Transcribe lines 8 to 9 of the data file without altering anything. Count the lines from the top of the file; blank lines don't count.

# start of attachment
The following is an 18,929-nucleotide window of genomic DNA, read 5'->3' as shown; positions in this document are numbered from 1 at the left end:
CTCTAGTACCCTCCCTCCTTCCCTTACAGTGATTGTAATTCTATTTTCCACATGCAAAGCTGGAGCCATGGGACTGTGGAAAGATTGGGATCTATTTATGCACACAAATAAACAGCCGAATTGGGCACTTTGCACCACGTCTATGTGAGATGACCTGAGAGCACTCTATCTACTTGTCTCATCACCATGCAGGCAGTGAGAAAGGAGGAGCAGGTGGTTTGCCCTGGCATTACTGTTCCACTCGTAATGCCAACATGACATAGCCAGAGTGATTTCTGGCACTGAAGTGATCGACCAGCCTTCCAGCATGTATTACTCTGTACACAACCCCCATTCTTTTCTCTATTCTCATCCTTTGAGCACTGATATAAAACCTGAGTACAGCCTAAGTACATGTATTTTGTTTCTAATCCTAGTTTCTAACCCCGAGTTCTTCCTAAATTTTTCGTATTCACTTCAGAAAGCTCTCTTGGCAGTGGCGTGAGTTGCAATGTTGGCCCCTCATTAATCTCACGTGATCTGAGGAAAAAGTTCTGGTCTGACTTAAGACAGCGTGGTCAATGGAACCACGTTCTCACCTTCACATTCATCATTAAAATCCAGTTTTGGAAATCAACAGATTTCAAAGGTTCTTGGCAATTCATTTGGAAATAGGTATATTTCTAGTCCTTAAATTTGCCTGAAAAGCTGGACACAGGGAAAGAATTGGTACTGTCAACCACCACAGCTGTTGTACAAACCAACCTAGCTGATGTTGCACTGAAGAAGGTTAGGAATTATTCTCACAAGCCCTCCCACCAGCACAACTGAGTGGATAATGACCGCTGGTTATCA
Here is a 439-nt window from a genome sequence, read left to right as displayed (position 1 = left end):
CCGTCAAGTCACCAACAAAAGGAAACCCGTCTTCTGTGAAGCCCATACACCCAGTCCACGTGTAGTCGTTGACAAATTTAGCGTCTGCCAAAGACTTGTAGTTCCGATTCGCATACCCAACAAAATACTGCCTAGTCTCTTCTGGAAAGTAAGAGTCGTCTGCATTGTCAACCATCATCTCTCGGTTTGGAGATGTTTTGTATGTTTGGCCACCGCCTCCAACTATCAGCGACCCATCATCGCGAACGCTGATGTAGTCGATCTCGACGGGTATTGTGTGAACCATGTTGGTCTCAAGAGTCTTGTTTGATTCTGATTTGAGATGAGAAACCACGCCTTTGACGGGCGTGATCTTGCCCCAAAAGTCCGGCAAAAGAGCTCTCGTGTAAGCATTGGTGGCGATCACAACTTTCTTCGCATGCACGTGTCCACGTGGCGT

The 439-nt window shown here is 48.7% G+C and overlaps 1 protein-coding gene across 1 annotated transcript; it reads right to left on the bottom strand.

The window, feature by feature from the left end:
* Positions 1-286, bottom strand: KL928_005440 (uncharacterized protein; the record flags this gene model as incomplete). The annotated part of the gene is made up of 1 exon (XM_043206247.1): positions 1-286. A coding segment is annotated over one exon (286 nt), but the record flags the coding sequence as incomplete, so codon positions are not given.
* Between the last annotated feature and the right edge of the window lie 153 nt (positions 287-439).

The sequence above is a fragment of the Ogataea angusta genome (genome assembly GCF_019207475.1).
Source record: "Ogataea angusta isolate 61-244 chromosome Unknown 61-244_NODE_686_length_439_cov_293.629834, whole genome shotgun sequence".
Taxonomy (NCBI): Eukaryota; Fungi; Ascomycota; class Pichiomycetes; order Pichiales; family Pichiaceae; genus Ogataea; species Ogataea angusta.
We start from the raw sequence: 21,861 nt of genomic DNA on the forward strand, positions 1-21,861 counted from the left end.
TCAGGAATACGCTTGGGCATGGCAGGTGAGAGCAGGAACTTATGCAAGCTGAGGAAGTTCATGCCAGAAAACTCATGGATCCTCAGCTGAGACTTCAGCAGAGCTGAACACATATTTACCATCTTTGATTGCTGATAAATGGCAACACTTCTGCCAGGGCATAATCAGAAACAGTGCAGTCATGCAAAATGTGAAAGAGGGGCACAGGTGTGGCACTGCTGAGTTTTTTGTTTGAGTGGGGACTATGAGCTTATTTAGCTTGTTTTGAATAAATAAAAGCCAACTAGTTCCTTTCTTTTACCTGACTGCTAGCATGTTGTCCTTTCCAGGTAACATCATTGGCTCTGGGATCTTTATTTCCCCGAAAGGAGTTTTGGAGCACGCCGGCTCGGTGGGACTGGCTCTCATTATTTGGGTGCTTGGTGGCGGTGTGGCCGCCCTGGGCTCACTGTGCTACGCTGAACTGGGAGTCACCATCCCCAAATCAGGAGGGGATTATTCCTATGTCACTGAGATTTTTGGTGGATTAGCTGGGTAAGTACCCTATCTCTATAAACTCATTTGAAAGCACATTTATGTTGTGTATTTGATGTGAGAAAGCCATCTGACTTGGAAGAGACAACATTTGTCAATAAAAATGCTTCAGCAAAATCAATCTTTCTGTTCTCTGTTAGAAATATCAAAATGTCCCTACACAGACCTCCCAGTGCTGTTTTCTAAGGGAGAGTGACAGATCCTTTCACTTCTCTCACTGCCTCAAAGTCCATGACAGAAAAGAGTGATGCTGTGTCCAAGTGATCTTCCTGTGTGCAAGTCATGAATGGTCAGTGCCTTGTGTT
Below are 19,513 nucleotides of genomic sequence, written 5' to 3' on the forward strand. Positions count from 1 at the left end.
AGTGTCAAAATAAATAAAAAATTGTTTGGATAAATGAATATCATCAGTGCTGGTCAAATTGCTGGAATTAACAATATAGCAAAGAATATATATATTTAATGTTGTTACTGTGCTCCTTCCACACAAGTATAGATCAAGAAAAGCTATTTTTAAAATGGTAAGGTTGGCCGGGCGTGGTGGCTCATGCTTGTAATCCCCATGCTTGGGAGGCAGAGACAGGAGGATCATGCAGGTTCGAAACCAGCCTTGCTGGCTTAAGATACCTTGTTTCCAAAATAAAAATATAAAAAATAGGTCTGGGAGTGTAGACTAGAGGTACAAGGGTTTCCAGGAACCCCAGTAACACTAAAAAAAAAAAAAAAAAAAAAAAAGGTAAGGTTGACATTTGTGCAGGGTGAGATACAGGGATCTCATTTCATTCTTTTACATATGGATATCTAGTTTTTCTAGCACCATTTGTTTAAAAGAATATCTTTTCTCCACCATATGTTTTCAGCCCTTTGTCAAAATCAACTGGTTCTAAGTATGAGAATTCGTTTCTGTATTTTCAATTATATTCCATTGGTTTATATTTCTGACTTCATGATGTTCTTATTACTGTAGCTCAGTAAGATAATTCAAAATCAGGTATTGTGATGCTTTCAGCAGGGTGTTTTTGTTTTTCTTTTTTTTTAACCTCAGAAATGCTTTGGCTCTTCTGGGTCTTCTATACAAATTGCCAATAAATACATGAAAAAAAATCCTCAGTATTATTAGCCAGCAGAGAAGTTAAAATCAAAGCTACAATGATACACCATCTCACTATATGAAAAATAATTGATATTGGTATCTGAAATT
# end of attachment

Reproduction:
* Between the last annotated feature and the right edge of the window lie 153 nt (positions 287-439).

The sequence above is a fragment of the Ogataea angusta genome (genome assembly GCF_019207475.1).